After the end of hostilities in Europe in 1945, conflicts continued around the world, so the Dirty Dozen watches were renumbered and sold to the British and other armies.
At the time, Holland, which was in conflict with the Indonesian resistance movement that had declared independence, also purchased WWW-certified watches from the UK.
However, some of the watches acquired by the Netherlands ended up in the hands of their enemy, Indonesia, and the "KNIL (Koninklijk Nederlands Indisch Leger: Royal Dutch East Indies Army)" stamp was removed and the letters "ADRI (Army of the Republic of Indonesia)" were engraved instead.
IWC watch engraved with ADRI

The authority to handle WWW certified watches is the British military unit called the Royal Electronic and Mechanical Corps, which is responsible for ensuring that the watches are in working order and meet the specification requirements.
Therefore, over the years, many non-genuine parts end up being used in WWW certified watches to meet the specification requirements.
The original radium dials were replaced with tritium and promethium substitutes, resulting in some watches still bearing the name of the original maker and the Broad Arrow stamp, but with a different material used for the lume, such as promethium or radium.
Other dials available are the Ministry of Defence dial, engraved with five numbers identifying the maker of the Broad Arrow and Dirty Dozen, and the NATO dial, engraved with the Broad Arrow, a circled "T" for tritium, the stock number and the maker code.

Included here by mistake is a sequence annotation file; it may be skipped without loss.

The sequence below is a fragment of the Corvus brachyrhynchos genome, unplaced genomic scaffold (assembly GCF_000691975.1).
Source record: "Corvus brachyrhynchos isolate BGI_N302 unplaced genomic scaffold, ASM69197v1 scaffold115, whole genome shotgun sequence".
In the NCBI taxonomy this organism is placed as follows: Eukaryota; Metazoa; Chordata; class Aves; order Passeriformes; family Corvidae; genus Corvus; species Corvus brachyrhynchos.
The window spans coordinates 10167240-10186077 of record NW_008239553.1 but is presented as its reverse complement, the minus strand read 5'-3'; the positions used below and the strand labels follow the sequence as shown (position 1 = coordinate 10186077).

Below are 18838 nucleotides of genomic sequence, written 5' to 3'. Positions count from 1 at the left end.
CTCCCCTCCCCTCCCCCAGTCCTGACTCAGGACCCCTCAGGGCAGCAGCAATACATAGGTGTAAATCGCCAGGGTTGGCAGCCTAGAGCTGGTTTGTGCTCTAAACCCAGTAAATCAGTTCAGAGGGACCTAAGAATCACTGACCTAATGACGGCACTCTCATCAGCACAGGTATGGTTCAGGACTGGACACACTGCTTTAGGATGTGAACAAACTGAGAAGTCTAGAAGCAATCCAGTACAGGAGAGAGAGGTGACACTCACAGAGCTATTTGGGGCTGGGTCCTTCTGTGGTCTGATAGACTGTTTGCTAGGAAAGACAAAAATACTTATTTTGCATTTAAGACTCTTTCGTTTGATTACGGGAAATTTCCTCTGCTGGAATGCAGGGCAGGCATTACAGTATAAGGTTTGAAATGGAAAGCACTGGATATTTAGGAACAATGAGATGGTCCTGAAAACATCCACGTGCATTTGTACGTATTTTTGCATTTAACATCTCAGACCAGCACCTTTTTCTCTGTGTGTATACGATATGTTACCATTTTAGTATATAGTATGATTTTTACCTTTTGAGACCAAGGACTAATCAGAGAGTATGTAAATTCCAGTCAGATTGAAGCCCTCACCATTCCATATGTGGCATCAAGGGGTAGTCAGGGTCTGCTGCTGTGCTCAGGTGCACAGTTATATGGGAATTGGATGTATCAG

To complicate things further, there are still new and emerging minor variations being discovered that would qualify as legitimate WWW-certified dials in addition to the differences mentioned above, all of which has further fuelled the collectors' market.
Since each brand produced different amounts of watches, the brand from which the watch was made is also an important factor in determining its value.
For example, although Omega uses the venerable 30T movement in a 35mm stainless steel case, only 25,000 were produced and are currently only valued at around $2,000 to $3,000.

Cyma W.W.W. certified watch

Cyma, a brand not well known to modern watch enthusiasts, also has a 37mm stainless steel case and a caliber 234 movement, making it a popular choice among military collectors as it is practical even by today's standards. However, with only around 20,000 pieces produced, these timepieces are likely to sell for between $1,000 and $2,000.

Meanwhile, the Grana models command extremely high prices: the brand's 35mm stainless steel models, powered by the in-house caliber KF320, were only produced in numbers between 1,000 and 5,000, and are currently valued at up to $15,000 each.

Grana W.W.W. certified watch

Currently, many watch manufacturers, such as IWC, Longines, and Bell & Ross, produce military watches that are modern adaptations of those from that time.
Vertex recovered once again under the founder's grandson, and now sells modern versions of the WWW-certified watches that it produced under its own brand at the time.
However, regardless of the brand or size, all WWW-certified watches from that time have one special thing in common:
The thing is, these watches are precisely crafted to achieve one purpose, and with great precision, even in adverse conditions.
While wearing it on your wrist, you can think back to where it has been and what it has seen; that's something only a genuine WWW-certified watch can do.